Blog Description - A collection of media articles and tweets highlighting 1) the dangers of sun glare while driving, 2) the issue of shadowing due to urban development, and 3) random fun sun facts.

Blog Purpose and Disclaimer - This blog compiles and shares public interest stories in an effort to educate and raise awareness. Sources, credits and links are provided for articles and images, and it is my belief that this blog complies with the fair dealing exception in Canada's Copyright Act. However, if you wish your item removed, simply ask.

Cheers, Ralph Bouwmeester

Thursday, April 2, 2020

Human Sundial Project for Kids

During these challenging times, here's a fun and simple outdoor project to do with your kids as the weather improves.  Not only is it fun, it is very educational. This project will demonstrate how the sun moves east to west through the day, and how its height changes with the seasons.

Hope this brightens your day a bit!

What you will need...
  1. a watch or a clock
  2. an open area of lawn (ideally at least 6m x 1.5m  (20' x 5') for the sundial to work between 10 AM and 5 PM)
  3. stones (size is up to you) or other markers, 16 for the hours between sunrise and sunset in June
  4. a shadow-caster, your child
How to make your sundial...
  1. head outside and place two stones to mark the spot for the shadow-caster to stand
  2. have the shadow-caster stand facing north (roughly) with their toes just touching the two stones
  3. wait for the top of an hour (e.g. 8, 9, 10, etc.) and place a stone at the tip of the shadow
  4. repeat Step 3 each hour on the hour  (See Figures below to see how your sundial will look when done.)
  5. if you like, paint the hour number on each stone
As an alternative to the above, you can use chalk in your driveway, or a sheet of paper and a small stick, etc.

A time-lapse animation is provided below the Figures showing how your shadow will move during the day.







See our time-lapse animation.

Notes...
  1. Since the sun runs slightly ahead of or behind your watch time, depending on the time of year, you may want to adjust your sundial every couple of weeks or so.  Simple fix, move the stones to match your watch.
  2. Probably more noticable than the sundial running fast or slow, the shadows will begin to get shorter as we approach the summer solstice (June 20 in 2020).  Again, you can simply move the stones to match your watch.
  3. If you like, gather up more stones and add another row next month (preferably on the same day of the month), and the  month after that, etc.  In this way, you can see how much higher the sun gets between now and the first day of summer.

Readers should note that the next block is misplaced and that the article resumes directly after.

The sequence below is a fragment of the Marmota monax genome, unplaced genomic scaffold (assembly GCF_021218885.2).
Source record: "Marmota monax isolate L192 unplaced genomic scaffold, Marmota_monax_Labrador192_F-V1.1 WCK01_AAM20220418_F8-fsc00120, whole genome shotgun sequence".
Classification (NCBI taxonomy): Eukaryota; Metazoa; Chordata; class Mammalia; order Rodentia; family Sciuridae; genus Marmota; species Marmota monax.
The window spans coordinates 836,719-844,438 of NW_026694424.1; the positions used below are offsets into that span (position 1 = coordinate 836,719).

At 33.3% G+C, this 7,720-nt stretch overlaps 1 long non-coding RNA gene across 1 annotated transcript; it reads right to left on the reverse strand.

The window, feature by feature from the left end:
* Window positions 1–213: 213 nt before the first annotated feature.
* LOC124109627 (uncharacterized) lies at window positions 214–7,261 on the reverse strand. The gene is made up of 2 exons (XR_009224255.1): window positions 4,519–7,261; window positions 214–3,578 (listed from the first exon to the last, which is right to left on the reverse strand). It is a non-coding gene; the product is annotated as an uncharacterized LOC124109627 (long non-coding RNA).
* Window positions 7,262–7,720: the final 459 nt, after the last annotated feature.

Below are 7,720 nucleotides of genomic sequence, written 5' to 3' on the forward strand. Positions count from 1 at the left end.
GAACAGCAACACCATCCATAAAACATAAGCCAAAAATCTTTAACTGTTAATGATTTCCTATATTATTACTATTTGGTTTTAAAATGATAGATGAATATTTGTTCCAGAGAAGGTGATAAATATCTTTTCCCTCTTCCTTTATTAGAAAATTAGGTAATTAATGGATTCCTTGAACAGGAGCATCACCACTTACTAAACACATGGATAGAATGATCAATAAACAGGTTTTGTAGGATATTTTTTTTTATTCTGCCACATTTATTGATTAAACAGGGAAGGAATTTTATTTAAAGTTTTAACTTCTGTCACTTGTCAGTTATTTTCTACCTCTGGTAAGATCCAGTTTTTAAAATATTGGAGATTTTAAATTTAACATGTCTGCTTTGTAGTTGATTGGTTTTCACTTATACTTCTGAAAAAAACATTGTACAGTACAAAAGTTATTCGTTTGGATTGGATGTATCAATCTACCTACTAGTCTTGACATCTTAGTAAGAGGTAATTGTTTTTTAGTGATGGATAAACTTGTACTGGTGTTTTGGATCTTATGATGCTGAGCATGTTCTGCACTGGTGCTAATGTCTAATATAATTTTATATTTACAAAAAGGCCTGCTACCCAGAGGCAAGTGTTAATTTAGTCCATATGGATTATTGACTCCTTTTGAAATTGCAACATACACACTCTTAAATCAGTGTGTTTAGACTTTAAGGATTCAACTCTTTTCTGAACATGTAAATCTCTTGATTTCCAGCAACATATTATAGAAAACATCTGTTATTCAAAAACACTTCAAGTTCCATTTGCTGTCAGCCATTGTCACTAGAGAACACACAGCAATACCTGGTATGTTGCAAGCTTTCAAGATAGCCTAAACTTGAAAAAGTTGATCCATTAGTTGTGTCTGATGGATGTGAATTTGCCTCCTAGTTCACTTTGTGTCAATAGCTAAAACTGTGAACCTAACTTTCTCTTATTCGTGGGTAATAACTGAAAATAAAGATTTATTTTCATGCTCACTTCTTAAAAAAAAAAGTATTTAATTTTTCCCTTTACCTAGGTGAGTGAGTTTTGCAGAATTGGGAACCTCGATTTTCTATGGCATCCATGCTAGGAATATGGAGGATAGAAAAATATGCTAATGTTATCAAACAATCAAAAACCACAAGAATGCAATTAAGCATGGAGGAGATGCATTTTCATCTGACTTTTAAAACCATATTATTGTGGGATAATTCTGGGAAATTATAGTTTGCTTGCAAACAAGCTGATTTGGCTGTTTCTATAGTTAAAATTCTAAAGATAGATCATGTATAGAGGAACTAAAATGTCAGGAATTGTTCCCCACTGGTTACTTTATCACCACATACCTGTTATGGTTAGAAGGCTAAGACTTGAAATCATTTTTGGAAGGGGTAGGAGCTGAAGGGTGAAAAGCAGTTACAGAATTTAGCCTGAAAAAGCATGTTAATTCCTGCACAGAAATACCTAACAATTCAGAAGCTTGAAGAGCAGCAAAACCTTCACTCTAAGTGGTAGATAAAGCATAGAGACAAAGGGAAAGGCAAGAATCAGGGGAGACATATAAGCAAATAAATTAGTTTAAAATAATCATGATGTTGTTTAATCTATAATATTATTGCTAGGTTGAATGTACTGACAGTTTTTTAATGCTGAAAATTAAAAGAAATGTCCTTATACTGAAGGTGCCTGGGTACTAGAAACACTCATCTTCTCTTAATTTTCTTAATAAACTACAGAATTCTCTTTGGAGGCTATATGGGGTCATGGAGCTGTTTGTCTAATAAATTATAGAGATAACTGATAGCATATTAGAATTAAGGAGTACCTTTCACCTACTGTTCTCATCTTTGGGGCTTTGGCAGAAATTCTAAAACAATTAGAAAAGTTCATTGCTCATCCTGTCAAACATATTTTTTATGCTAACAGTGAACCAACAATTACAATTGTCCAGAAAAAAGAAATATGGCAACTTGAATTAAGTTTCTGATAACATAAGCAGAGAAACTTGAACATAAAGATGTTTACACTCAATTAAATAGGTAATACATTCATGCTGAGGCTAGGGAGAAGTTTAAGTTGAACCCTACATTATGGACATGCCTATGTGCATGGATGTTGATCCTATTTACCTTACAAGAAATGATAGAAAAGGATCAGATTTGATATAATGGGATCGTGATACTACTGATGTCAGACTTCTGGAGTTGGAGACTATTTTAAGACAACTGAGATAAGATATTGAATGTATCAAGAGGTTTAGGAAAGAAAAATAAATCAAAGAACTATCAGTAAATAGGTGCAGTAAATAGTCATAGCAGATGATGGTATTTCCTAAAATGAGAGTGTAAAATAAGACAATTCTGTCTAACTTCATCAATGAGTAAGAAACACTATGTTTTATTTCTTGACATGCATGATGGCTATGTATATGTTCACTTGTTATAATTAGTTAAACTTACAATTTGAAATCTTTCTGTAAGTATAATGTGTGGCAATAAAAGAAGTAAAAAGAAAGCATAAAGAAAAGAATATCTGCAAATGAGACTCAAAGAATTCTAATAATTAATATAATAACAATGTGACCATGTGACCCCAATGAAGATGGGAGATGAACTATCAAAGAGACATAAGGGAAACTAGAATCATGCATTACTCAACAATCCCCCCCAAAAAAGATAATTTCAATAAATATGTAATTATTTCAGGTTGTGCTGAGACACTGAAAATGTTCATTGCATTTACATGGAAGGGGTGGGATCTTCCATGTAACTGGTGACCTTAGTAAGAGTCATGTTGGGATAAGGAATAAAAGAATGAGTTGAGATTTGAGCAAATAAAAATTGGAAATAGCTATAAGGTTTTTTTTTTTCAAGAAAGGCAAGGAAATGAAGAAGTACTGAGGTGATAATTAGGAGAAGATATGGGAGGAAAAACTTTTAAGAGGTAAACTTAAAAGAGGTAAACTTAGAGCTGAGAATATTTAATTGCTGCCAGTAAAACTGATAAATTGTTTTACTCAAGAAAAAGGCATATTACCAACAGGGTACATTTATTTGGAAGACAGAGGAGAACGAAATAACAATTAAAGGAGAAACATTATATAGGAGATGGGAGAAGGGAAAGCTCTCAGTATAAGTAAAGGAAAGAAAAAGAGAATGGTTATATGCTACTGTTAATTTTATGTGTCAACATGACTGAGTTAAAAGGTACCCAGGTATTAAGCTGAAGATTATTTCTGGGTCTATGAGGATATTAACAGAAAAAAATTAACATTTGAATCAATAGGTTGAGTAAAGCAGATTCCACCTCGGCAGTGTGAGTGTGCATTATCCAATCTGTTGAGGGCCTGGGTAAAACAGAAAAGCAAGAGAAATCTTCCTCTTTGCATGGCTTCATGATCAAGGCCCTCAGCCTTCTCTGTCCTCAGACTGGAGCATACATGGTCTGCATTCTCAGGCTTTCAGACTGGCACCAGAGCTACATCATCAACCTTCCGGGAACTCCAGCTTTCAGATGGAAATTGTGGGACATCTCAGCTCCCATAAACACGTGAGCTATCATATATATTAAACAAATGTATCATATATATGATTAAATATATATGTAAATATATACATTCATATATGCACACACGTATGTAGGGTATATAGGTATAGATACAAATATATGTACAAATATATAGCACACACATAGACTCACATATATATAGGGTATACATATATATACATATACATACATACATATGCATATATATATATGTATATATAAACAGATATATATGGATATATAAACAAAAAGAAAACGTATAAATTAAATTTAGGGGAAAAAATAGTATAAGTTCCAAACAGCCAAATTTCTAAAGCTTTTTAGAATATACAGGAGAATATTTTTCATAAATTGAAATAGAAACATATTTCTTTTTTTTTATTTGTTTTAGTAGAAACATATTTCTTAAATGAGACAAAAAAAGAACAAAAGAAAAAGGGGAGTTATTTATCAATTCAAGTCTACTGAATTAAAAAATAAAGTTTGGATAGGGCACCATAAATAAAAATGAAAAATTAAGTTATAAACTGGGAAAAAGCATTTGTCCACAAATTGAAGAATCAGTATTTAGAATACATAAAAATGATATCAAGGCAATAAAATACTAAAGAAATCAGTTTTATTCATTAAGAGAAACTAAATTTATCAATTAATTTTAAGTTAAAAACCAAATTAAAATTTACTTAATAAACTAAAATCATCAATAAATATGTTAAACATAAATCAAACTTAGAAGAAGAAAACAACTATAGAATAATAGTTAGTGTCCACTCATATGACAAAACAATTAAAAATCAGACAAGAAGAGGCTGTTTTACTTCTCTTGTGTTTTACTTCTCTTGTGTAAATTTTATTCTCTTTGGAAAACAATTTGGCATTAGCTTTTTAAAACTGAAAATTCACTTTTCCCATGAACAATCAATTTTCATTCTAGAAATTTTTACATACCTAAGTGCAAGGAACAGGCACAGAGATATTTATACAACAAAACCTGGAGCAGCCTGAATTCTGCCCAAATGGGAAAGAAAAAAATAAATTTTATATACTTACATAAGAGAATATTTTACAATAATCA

4. After the first day of summer, you will notice the shadows getting longer again.
HAVE FUN!!!
Cheers, Ralph

Monday, March 2, 2020

Sun Glare and Traffic Safety – February 2020







Cheers, Ralph

Sun and Shade in Urban Development – February 2020





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Miscellaneous Sun and Shadow Items – February 2020













Cheers, Ralph

Monday, February 3, 2020

Torontohenge 2020

Torontohenge is the name given for the phenomenon that occurs four times per year when the sun rises or sets in line with Toronto's major east-west streets downtown.  The event, twice per year at sunrise, and twice at sunset, gives photographers great opportunities to capture the sun as its top edge grazes the horizon between the canyon walls of buildings on either side of the street. 

Photo courtesy of Rudy Limeback @rudydotca

Although Torontohenge technically falls on the dates given below, great photos can be taken for about a week before the August and October dates and a week after the February and April dates as the rising/setting sun passes over the street.  Not great for driving, but quite a sight just the same.

The Torontohenge dates for 2020 are:

February 15  -  5:47 PM

April 19  -  6:27 AM

August 23  -  6:32 AM

October 25  -  6:17 PM

See monthly Toronto sunrise and sunset times here...

Warning for Drivers and Pedestrians
Despite the opportunities for photographers, conditions for motorists and pedestrians may be difficult for a week or more after the February and April dates and before the October and August dates.  NOTE:  The first and last hours of daylight are typically the worst.  Be prepared, and be extra careful.


Cheers, Ralph

Sunday, February 2, 2020

Reconstruction of Collisions Involving Sun Glare



Cheers, Ralph

Sun Glare and Traffic Safety – January 2020



Sun glare can play role in traffic and pedestrian crashes.































This pretty much sums up the approach we take in collision reconstructions involving sun glare. #SunGlare #RoadSafety








Cheers, Ralph